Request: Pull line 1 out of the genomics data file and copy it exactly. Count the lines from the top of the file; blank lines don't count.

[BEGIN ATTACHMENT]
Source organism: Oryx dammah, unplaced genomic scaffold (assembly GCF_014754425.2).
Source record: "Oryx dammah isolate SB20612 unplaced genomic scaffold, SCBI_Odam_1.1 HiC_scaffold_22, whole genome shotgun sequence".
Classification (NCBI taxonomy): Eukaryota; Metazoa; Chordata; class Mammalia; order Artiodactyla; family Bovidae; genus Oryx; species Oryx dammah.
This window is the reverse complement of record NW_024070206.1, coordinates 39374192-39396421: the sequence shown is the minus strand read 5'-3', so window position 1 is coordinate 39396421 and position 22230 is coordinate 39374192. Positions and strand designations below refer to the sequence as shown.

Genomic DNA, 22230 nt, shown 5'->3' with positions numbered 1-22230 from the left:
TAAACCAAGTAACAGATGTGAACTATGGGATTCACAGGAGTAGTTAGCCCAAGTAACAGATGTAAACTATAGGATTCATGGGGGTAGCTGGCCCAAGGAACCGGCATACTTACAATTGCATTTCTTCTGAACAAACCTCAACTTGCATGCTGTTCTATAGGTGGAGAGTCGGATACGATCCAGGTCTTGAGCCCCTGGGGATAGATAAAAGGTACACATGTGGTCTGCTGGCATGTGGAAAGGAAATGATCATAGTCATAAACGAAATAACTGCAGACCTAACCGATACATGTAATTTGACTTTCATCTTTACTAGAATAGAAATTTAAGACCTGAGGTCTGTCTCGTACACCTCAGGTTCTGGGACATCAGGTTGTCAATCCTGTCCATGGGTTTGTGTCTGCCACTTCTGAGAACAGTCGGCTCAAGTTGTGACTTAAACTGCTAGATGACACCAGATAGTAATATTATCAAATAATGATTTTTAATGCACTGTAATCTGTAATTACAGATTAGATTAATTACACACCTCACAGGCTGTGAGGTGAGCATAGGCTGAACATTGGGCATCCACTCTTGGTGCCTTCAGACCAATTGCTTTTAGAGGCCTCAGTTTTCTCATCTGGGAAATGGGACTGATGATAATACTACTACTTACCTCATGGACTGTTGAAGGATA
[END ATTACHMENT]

Source organism: Oryx dammah, unplaced genomic scaffold (assembly GCF_014754425.2).